for me hereafter to leave my wife. (Aside. Touch. Well, praised be the gods for thy Jaq. Go thon with me, and let me counsel foulness! sluttishness may come hereafter. thee. But be it as it may be,


will marry thee: ouch. Come, sweet Audrey; and to that end, I have been with Sir Oliver We must be married, or we must live in baw. Mar-text, the vicar of the next village; who dry, Farewell, good master Oliver! hath promised to meet me in this place of the Not- sweet Oliver, forest, and to couple us.

O brave Oliver,
Jaq. I would fain see this meeting. [Aside. Leave me not behi' thee;
Aud. Well, the gods give us joy!"

But-Wind away,
Touch. Amen. A man may, if he were of

Begone, I say, a fearful heart, stagger in this attempt; for I will not to wedding wi’ thee. here we have no temple but the wood, no (Exeunt Jaq. Tover. and AUDREY. assembly but horn-beasts. But what though? Sir Oli. "Tis no matter; ne'er a fantastical Coorage! As horns are odious, they are ne- knave of them all shall flout me ont of my cessary. It is said, -Many a man knows no calling.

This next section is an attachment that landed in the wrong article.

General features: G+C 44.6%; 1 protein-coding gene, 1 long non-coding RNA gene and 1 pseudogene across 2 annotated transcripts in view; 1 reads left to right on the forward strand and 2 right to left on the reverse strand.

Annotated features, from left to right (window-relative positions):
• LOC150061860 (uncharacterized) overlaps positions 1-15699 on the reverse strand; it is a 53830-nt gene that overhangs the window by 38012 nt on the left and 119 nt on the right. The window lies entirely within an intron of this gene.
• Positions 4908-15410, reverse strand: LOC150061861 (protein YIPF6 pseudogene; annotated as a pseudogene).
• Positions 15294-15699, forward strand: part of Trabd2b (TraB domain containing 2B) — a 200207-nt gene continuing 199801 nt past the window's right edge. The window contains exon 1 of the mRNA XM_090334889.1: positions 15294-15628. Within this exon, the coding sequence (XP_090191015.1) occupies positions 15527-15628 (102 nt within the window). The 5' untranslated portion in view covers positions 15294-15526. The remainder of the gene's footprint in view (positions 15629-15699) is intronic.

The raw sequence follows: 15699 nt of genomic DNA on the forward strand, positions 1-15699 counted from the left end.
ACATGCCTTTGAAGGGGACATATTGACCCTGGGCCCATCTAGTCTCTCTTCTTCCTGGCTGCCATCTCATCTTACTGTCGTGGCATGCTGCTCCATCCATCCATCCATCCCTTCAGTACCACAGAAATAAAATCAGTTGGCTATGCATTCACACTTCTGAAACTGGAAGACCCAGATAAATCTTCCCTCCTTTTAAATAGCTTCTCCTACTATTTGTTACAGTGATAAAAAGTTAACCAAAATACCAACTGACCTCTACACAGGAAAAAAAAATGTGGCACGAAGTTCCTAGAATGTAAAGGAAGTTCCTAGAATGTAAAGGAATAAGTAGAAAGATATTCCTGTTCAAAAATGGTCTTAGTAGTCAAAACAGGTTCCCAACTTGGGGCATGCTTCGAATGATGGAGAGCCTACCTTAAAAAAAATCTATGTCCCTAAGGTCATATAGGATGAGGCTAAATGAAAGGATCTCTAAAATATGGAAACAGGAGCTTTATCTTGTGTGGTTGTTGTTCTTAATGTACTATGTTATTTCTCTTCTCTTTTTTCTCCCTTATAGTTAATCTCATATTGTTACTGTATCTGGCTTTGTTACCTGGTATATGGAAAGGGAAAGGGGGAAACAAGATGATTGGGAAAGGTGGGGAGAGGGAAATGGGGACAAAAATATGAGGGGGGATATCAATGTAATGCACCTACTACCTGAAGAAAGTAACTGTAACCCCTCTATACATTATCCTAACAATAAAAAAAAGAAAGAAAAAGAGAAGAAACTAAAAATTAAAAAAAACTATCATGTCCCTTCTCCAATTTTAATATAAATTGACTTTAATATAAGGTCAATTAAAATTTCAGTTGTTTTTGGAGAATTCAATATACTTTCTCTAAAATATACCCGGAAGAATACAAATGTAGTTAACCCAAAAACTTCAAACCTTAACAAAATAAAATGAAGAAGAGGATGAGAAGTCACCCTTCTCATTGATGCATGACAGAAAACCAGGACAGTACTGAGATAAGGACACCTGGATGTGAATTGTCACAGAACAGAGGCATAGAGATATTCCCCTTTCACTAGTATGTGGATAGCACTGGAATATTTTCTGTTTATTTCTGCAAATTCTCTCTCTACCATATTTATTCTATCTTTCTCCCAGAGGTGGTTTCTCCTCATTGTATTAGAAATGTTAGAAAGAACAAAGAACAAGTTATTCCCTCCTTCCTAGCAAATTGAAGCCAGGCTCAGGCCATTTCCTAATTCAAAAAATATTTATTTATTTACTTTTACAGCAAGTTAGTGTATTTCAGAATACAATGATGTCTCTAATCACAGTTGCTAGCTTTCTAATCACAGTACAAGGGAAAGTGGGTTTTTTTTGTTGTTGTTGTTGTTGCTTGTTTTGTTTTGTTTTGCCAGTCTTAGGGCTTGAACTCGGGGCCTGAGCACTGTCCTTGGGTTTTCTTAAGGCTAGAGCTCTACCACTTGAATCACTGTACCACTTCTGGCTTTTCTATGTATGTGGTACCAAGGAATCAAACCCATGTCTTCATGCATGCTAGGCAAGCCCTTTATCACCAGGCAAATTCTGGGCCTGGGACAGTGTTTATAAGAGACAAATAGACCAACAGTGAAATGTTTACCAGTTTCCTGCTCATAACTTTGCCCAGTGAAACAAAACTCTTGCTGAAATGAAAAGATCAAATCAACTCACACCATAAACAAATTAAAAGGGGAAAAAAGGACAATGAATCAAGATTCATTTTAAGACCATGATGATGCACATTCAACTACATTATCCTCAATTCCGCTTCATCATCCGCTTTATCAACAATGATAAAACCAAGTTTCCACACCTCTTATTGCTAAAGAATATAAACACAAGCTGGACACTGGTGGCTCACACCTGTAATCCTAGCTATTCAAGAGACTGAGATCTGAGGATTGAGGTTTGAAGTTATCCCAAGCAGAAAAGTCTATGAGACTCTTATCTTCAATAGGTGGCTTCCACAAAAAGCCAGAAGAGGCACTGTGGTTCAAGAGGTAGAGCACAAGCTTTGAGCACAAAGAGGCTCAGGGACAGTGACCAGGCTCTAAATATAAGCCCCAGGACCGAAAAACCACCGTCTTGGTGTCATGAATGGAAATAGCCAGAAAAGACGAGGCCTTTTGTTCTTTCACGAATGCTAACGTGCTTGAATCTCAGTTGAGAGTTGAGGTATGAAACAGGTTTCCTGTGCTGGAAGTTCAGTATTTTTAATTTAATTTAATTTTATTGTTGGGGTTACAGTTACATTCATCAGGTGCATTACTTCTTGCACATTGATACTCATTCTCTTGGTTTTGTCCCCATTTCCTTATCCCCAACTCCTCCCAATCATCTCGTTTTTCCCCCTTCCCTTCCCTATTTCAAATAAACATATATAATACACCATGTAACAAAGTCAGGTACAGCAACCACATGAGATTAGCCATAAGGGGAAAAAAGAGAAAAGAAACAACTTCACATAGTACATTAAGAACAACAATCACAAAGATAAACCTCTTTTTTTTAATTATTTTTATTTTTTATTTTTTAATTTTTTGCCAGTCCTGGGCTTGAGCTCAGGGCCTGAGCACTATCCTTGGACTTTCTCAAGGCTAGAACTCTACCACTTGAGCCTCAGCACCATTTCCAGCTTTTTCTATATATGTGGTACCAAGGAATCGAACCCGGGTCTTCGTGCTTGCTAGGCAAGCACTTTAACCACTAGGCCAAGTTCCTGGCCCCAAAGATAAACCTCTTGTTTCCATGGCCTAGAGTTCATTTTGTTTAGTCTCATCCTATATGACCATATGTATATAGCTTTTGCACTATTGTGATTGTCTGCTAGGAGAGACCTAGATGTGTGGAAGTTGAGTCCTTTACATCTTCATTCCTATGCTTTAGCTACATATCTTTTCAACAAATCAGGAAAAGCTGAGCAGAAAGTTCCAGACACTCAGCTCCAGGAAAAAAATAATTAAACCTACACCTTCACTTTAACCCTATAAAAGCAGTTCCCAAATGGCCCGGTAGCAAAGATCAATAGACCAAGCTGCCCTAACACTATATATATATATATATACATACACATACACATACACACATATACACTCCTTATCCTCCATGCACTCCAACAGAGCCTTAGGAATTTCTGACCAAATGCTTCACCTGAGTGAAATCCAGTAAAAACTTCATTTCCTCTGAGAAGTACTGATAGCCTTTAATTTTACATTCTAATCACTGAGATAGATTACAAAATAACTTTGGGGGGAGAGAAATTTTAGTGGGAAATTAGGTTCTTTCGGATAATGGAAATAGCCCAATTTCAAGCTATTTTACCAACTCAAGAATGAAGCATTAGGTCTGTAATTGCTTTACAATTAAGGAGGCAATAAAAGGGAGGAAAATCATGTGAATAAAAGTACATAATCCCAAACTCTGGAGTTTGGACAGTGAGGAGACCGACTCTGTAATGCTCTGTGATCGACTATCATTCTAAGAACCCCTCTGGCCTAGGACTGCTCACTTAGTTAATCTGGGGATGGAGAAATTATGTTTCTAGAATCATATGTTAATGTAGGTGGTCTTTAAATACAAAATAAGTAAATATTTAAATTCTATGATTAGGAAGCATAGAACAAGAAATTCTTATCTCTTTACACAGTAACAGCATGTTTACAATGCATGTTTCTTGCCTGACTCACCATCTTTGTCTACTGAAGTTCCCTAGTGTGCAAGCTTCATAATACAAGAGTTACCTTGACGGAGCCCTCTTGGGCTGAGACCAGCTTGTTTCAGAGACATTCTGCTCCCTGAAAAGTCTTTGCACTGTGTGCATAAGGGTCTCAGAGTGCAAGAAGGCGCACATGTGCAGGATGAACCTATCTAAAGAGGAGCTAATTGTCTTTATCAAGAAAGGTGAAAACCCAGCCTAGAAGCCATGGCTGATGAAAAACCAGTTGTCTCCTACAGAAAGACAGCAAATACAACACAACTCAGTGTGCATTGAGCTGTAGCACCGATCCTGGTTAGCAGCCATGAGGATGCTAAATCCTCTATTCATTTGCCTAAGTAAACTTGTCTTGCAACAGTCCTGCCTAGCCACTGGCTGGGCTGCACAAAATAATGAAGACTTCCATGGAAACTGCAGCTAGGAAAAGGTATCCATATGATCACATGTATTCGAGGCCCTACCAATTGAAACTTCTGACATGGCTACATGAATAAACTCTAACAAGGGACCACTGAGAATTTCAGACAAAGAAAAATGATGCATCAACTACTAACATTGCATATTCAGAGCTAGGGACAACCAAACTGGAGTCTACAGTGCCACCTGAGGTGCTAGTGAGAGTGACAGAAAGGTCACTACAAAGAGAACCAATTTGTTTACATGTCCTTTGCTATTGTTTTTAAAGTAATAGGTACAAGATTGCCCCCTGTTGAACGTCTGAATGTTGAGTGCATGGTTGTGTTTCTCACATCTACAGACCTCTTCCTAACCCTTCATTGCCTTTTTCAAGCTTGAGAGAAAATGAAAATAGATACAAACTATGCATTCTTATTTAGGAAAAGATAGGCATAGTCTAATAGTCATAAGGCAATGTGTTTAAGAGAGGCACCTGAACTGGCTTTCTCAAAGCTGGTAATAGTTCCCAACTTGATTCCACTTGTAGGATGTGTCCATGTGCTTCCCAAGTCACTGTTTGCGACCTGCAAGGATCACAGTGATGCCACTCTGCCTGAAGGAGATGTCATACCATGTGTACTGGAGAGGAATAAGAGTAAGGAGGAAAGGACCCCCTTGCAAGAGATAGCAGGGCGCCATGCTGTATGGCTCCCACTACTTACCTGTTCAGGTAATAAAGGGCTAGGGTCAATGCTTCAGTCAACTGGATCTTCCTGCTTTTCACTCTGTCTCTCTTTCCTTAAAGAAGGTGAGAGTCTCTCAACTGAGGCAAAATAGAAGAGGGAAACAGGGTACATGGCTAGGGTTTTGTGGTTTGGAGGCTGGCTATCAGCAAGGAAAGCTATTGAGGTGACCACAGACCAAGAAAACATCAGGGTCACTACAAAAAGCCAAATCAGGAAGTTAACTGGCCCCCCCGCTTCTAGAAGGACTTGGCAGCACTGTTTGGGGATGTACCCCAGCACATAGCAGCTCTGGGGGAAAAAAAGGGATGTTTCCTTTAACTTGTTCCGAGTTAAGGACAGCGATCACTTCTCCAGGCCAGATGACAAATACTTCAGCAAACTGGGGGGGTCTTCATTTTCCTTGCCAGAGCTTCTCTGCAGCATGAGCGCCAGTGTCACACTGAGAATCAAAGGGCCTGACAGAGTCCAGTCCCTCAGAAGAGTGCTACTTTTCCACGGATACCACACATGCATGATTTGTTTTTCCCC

[Exit. end of his goods: right; many a man has SCENE IV. The same. Before a Cottage. good horns, and knows no end of them. Well,

Enter ROSALIND and Celia. that is the dowry of his wife; 'tis none of his cwn getting. Horns? Even so :--Poor men Ros. Never talk to me, I will weep. • Lascivious. + Ill-lodged. 1 A fool with matter in him..

Homely. | Lean deer are called rascal deer.

The art of fencing. ** God reward you.

+ Yoke.

he was.

Cel. Do, I prythee; but yet have the grace | Bring us unto this sight, and you shall say to consider, that tears do not become a man. I'll prove a busy actor in their play. (Exeunt.